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Title: Homogeneous Cytochrome 579 Is an Octamer That Reacts Too Slowly With Soluble Iron to Be the Initial Iron Oxidase in the Respiratory Chain of Leptospirillum ferriphilum
The exact role that cytochrome 579 plays in the aerobic iron respiratory chain of Leptospirillum ferriphilum is unclear. This paper presents genomic, structural, and kinetic data on the cytochrome 579 purified from cell-free extracts of L. ferriphilum cultured on soluble iron. Electrospray mass spectrometry of electrophoretically homogeneous cytochrome 579 yielded two principal peaks at 16,015 and 16,141 Daltons. N-terminal amino acid sequencing of the purified protein yielded data that were used to determine the following: there are seven homologs of cytochrome 579; each homolog possesses the CXXCH heme-binding motif found in c -type cytochromes; each of the seven sequenced strains of L. ferriphilum expresses only two of the seven homologs of the cytochrome; and each homolog contains an N-terminal signal peptide that directs the mature protein to an extra-cytoplasmic location. Static light scattering and macroion mobility measurements on native cytochrome 579 yielded masses of 125 and 135 kDaltons, respectively. The reduced alkaline pyridine hemochromogen spectrum of the purified cytochrome had an alpha absorbance maximum at 567 nm, a property not exhibited by any known heme group. The iron-dependent reduction and oxidation of the octameric cytochrome exhibited positively cooperative kinetic behavior with apparent Hill coefficients of 5.0 and 3.7, respectively, when more » the purified protein was mixed with mM concentrations of soluble iron. Consequently, the extrapolated rates of reduction at sub-mM iron concentrations were far too slow for cytochrome 579 to be the initial iron oxidase in the aerobic respiratory chain of L. ferriphilum . Rather, these observations support the hypothesis that the acid-stable cytochrome 579 is a periplasmic conduit of electrons from initial iron oxidation in the outer membrane of this Gram-negative bacterium to a terminal oxidase in the plasma membrane. « less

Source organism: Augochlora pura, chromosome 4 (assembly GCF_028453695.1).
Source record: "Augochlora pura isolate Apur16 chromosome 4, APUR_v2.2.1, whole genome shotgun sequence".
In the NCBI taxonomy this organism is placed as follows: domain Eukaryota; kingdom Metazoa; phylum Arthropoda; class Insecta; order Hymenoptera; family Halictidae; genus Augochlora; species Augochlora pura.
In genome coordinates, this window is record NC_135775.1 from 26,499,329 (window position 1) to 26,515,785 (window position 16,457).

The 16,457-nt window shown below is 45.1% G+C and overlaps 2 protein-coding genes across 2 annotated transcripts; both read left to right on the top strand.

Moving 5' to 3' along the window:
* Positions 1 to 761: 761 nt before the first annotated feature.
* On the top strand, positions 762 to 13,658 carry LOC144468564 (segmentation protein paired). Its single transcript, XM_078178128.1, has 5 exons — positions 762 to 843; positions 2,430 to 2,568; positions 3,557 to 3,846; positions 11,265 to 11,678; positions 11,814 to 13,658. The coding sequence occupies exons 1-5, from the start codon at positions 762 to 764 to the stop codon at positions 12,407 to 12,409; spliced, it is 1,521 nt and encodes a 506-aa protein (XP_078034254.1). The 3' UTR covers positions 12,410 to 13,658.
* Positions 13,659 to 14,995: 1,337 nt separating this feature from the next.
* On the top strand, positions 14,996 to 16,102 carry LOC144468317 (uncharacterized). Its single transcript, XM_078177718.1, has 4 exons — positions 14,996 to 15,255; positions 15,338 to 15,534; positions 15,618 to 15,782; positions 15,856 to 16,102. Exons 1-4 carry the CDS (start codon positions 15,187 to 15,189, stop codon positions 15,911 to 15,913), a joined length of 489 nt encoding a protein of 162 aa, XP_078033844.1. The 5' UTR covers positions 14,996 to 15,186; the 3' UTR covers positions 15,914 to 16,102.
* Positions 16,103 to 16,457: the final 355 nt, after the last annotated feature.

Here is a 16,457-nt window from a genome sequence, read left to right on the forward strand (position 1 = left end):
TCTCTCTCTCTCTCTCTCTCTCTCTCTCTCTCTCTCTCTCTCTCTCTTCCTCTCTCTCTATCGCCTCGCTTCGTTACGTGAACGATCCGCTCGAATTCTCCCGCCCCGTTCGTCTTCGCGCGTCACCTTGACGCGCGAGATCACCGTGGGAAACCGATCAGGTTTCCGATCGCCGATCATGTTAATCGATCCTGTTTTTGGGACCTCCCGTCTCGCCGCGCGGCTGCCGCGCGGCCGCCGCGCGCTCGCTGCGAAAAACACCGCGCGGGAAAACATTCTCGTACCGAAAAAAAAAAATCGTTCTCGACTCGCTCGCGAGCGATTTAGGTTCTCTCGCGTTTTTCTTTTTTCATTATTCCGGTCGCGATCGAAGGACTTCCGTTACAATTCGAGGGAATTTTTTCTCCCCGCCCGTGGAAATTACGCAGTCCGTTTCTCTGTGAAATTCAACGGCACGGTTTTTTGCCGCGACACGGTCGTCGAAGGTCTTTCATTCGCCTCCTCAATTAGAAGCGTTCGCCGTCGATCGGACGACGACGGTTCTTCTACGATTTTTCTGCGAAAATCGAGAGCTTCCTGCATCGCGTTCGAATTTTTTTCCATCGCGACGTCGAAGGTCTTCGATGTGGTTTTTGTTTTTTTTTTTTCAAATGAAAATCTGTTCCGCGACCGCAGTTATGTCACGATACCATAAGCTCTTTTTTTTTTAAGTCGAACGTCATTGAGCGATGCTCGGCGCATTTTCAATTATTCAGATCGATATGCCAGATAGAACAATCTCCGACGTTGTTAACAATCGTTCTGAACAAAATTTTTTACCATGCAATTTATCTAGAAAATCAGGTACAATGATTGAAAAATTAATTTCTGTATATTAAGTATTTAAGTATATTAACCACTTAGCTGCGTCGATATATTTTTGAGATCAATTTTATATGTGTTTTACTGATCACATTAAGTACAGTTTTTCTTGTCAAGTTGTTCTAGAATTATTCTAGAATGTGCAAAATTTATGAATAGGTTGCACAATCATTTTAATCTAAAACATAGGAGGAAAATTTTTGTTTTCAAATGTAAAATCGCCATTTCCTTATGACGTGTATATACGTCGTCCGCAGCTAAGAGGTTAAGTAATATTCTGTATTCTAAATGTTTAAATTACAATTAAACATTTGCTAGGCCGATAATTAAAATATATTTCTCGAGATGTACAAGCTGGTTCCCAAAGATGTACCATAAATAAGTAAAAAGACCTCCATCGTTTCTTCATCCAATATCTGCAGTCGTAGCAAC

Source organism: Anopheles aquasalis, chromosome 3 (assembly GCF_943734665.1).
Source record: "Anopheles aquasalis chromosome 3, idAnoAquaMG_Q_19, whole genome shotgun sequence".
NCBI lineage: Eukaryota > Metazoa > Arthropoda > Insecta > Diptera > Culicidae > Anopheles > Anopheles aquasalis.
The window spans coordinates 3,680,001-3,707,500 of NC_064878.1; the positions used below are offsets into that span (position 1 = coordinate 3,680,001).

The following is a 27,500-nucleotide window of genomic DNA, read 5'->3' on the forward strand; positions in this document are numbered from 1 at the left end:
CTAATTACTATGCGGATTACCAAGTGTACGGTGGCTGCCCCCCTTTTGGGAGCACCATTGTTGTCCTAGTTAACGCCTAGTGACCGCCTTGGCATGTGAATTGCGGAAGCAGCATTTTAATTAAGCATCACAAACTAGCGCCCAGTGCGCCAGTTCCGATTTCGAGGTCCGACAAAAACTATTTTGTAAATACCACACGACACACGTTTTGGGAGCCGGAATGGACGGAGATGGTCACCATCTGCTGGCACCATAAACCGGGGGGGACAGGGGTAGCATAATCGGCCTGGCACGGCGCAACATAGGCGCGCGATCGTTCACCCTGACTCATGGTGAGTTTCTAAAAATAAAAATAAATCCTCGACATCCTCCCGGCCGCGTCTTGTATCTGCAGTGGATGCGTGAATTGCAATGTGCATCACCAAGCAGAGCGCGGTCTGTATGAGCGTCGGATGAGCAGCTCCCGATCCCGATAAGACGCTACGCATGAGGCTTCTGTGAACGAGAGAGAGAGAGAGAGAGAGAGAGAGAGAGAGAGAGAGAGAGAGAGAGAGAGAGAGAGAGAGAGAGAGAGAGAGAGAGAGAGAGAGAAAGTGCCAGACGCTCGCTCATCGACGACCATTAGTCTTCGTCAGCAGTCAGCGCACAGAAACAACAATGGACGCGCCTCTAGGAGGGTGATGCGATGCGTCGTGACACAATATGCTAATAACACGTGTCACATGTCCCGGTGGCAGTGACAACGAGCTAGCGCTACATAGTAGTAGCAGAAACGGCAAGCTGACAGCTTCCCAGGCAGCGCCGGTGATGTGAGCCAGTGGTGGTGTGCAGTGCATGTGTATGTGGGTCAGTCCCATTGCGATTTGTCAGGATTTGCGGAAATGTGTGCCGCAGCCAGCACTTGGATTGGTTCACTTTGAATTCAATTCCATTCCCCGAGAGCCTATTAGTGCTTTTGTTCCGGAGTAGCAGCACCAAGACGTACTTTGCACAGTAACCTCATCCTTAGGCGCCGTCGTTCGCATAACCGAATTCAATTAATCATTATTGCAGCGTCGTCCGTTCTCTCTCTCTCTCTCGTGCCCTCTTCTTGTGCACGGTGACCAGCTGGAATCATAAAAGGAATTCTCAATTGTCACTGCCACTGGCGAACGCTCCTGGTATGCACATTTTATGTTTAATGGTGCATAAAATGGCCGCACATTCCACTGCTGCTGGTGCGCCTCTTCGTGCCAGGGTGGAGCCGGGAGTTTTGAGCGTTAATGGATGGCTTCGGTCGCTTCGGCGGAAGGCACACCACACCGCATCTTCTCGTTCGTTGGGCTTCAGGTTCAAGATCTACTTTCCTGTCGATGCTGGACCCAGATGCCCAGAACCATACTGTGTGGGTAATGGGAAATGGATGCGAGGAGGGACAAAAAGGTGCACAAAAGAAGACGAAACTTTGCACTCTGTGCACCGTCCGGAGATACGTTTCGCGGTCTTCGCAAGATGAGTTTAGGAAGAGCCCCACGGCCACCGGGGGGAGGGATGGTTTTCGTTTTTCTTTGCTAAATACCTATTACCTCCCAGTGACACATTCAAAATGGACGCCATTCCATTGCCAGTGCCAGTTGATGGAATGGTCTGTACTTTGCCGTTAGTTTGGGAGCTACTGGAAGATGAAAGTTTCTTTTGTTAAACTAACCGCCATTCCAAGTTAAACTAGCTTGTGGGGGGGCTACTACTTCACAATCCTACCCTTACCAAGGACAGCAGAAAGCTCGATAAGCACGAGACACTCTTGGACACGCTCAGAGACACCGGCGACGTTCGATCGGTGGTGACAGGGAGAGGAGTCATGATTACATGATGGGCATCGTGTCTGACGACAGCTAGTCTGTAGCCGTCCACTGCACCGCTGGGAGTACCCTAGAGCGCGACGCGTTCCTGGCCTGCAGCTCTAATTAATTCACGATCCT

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Frontiers in Microbiology
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National Science Foundation
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